Friday, June 1, 2012

How to Make a Shade Garden

Sometimes planting a garden where there's a lot of shade can be tricky. With a little planning, though, it can be done. Here's how to do it: 1. Determine what type of shade you have - complete shade, or partial shade. This will help you figure out what plants to use. 2. Take a look at your soil. Is it damp and heavy? If so, you may need to add a little sand for drainage. Is it sandy? Then you may have to add some garden soil. 3. Select your plants. Here's a list of plants I like for partial shade (areas under trees or areas that receive sunlight several hours a day): Coleas, impatiens, bleeding hearts, azaleas, columbine, begonias (a very versatile plant), and astilbe. For areas of medium shade, I like hostas, ferns, lily of the valley, hydrangeas, and rhododendron. There aren't a lot of plants that do well in heavy shade, so you'd probably have to opt for mosses and violets in those cases. 4. Plant tall plants in the back and shorter ones in the front. Mix foilage and flowers to create interesting texture and visual appeal. 5. If you have the space, you can finish it off with garden ornaments like benches and small statues.

9 comments:

  1. great tips--do you have any advice about moving a rhododendron---it has taken over my small garden space and also it rarely blooms--thanks!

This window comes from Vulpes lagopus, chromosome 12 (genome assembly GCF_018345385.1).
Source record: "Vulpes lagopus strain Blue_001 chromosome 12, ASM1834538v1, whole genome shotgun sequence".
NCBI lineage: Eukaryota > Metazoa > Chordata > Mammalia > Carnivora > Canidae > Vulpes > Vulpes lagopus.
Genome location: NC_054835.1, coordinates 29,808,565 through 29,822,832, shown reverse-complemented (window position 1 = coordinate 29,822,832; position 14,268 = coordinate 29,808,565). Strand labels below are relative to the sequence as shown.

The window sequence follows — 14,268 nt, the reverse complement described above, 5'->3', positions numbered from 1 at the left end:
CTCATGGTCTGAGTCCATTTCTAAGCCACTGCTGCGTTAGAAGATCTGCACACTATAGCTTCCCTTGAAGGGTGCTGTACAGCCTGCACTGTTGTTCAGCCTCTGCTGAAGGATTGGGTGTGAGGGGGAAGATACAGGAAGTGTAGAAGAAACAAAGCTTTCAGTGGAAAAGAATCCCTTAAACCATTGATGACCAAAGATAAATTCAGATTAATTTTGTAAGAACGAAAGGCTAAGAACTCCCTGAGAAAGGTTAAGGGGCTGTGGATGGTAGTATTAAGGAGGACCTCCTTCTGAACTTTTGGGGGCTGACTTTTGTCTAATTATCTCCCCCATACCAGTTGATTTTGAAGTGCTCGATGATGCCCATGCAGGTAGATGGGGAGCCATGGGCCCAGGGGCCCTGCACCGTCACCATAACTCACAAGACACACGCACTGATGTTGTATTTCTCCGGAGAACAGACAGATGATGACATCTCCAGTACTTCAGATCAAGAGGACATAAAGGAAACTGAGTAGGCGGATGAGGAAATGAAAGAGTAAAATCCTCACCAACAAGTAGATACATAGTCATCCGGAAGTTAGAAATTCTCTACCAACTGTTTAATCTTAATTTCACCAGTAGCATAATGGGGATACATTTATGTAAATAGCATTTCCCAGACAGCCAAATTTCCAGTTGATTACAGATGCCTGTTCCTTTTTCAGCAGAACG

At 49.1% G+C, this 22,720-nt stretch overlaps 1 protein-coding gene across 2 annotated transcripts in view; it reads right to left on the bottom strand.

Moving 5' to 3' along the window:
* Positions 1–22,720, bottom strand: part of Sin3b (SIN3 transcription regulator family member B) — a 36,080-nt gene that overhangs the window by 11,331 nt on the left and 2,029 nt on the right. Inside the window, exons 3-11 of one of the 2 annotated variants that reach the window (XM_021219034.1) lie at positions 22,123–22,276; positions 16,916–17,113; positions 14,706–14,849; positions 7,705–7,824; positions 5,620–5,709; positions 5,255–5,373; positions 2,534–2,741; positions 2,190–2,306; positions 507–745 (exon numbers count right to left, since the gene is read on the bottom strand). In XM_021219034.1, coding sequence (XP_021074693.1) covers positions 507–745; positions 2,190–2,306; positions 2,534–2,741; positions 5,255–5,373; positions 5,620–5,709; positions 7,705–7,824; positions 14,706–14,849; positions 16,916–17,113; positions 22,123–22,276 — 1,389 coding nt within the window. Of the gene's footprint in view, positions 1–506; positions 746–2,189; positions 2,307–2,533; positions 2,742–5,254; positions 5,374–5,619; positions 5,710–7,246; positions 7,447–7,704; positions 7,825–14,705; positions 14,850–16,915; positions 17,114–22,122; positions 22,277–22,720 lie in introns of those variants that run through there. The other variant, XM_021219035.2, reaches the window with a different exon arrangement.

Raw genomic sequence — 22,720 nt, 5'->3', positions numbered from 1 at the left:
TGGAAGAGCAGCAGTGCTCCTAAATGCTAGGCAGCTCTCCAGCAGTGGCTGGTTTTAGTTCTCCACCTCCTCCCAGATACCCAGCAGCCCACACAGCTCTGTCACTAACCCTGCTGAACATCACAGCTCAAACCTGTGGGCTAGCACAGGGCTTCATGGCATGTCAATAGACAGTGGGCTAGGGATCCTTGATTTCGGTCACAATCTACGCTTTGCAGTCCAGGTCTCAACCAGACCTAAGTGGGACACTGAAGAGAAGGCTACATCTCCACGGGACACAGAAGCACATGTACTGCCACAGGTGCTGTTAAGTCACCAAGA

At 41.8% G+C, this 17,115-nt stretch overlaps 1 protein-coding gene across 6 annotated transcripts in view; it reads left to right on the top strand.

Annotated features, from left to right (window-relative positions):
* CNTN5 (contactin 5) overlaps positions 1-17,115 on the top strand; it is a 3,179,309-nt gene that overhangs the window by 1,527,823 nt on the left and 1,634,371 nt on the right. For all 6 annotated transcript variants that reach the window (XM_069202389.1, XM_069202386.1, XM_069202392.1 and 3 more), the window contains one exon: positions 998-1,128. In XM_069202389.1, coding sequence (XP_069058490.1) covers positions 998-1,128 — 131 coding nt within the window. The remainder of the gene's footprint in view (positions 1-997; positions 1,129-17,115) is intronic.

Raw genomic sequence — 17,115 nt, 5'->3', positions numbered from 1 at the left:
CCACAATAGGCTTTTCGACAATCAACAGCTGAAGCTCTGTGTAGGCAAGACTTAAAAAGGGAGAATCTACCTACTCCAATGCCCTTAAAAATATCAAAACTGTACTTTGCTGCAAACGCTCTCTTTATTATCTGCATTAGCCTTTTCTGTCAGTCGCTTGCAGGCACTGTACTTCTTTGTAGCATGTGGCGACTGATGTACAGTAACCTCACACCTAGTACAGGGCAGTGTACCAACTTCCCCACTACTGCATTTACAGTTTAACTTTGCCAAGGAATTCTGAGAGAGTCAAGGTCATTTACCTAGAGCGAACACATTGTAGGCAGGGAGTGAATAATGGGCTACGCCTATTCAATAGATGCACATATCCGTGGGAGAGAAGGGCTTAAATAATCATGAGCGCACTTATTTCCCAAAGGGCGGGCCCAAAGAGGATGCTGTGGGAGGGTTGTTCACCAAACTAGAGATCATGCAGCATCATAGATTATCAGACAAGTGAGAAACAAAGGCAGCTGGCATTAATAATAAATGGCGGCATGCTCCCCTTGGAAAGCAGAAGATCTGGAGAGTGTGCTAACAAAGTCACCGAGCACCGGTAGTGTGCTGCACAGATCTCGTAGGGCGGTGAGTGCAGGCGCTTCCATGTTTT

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  2. First of all, don't try to transplant your rhododendron now. It's too hot. Wait until the spring. If it is near other trees/shrubs, it may be difficult to get out. When you're ready to move it, get the soil wet around it, to make it easier to dig. Rhododendron roots tend to grow wide and shallow, so keep that in mind when you're digging. Have a tarp nearby so you can put it on it to transport it to a new location. Rhododendrons like areas with afternoon shade, protected from wind and harsh sunlight. They also like slightly acidic soil with good drainage. Keep that in mind for your new location. I hope this helps.

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    Replies
    1. it really does help--thanks so much sherry!

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  3. Thanks for the tips. Talk about timing--much needed tips!

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  4. I love the look of the garden in the photo. Beautiful plants.

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  5. I've always wanted to try columbine in our garden. In a very shady spot, under a tree, we have successfully grown chard and Red Russian kale. They are hardy and have done pretty well among violets.

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